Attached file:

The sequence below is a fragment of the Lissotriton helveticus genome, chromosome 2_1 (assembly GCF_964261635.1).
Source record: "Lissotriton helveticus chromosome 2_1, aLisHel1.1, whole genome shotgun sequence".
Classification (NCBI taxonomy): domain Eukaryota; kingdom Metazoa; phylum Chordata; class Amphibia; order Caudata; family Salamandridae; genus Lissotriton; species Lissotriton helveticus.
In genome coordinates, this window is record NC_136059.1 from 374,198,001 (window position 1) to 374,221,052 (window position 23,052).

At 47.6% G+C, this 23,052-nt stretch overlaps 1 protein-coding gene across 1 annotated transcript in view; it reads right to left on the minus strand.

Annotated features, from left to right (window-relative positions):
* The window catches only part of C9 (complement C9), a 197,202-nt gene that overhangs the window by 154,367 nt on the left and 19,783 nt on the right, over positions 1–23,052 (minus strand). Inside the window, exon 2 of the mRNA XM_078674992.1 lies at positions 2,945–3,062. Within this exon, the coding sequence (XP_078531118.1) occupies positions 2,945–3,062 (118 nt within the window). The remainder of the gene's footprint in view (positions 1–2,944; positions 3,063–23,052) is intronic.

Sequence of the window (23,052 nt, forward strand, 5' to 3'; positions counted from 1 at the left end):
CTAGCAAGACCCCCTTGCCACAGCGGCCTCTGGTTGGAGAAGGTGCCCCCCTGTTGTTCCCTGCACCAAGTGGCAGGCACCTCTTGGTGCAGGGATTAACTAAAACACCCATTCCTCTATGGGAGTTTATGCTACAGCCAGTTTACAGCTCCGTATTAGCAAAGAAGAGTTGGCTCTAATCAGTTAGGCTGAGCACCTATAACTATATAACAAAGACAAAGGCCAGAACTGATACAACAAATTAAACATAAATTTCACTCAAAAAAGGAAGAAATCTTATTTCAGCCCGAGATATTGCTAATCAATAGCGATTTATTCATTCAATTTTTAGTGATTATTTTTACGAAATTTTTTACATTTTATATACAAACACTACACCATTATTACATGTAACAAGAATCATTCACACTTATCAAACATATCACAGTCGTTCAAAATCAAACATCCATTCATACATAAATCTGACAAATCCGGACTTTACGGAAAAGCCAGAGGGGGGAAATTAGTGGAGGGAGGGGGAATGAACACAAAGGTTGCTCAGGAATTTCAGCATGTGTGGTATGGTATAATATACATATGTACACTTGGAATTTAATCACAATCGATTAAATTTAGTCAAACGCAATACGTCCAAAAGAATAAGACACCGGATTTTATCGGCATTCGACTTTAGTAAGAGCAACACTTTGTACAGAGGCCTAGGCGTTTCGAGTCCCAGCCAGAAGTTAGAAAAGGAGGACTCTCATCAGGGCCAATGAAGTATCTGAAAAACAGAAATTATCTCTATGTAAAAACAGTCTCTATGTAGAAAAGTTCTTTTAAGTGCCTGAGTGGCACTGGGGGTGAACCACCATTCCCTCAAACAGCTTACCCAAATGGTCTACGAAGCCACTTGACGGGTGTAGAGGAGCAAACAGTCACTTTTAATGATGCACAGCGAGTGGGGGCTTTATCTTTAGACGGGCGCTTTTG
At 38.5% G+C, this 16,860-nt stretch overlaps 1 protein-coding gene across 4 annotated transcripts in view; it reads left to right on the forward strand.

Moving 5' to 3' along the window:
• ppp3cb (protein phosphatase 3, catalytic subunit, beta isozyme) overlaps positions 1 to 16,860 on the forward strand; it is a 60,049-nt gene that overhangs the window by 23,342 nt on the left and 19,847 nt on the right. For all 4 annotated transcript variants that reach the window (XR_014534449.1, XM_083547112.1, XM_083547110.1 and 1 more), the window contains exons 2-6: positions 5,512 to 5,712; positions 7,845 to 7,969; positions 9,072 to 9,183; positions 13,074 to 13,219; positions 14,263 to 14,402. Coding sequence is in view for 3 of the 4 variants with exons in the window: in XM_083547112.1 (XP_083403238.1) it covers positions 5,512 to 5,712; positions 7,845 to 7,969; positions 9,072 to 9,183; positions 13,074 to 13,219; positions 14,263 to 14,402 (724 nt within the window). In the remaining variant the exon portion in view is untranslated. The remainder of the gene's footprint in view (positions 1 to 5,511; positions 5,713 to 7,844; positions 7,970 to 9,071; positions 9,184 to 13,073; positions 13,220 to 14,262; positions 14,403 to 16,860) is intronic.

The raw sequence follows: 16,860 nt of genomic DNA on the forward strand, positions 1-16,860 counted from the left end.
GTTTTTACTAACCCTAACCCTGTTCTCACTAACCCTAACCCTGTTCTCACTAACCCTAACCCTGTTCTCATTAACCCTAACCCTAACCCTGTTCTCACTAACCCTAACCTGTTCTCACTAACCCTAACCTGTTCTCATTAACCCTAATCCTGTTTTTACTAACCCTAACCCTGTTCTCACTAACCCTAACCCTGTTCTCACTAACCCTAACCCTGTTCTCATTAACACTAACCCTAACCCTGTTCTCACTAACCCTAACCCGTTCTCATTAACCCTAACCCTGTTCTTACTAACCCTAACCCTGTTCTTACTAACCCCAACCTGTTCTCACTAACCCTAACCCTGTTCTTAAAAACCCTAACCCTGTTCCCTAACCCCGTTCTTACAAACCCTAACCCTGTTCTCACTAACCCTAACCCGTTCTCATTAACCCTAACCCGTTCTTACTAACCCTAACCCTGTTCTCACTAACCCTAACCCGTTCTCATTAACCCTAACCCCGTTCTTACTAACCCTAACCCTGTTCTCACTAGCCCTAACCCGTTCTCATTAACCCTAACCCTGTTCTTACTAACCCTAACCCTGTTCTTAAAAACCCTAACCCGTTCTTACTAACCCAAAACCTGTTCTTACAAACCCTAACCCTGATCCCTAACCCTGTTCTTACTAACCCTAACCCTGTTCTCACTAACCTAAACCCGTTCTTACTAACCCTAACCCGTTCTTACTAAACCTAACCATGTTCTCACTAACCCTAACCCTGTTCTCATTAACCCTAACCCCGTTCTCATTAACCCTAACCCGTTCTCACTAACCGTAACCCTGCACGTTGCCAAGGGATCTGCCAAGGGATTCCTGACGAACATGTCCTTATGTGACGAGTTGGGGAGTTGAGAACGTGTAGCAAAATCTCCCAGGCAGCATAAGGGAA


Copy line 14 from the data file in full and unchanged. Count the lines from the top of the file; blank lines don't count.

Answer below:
GTTTTTACTAACCCTAACCCTGTTCTCACTAACCCTAACCCTGTTCTCACTAACCCTAACCCTGTTCTCATTAACCCTAACCCTAACCCTGTTCTCACTAACCCTAACCTGTTCTCACTAACCCTAACCTGTTCTCATTAACCCTAATCCTGTTTTTACTAACCCTAACCCTGTTCTCACTAACCCTAACCCTGTTCTCACTAACCCTAACCCTGTTCTCATTAACACTAACCCTAACCCTGTTCTCACTAACCCTAACCCGTTCTCATTAACCCTAACCCTGTTCTTACTAACCCTAACCCTGTTCTTACTAACCCCAACCTGTTCTCACTAACCCTAACCCTGTTCTTAAAAACCCTAACCCTGTTCCCTAACCCCGTTCTTACAAACCCTAACCCTGTTCTCACTAACCCTAACCCGTTCTCATTAACCCTAACCCGTTCTTACTAACCCTAACCCTGTTCTCACTAACCCTAACCCGTTCTCATTAACCCTAACCCCGTTCTTACTAACCCTAACCCTGTTCTCACTAGCCCTAACCCGTTCTCATTAACCCTAACCCTGTTCTTACTAACCCTAACCCTGTTCTTAAAAACCCTAACCCGTTCTTACTAACCCAAAACCTGTTCTTACAAACCCTAACCCTGATCCCTAACCCTGTTCTTACTAACCCTAACCCTGTTCTCACTAACCTAAACCCGTTCTTACTAACCCTAACCCGTTCTTACTAAACCTAACCATGTTCTCACTAACCCTAACCCTGTTCTCATTAACCCTAACCCCGTTCTCATTAACCCTAACCCGTTCTCACTAACCGTAACCCTGCACGTTGCCAAGGGATCTGCCAAGGGATTCCTGACGAACATGTCCTTATGTGACGAGTTGGGGAGTTGAGAACGTGTAGCAAAATCTCCCAGGCAGCATAAGGGAA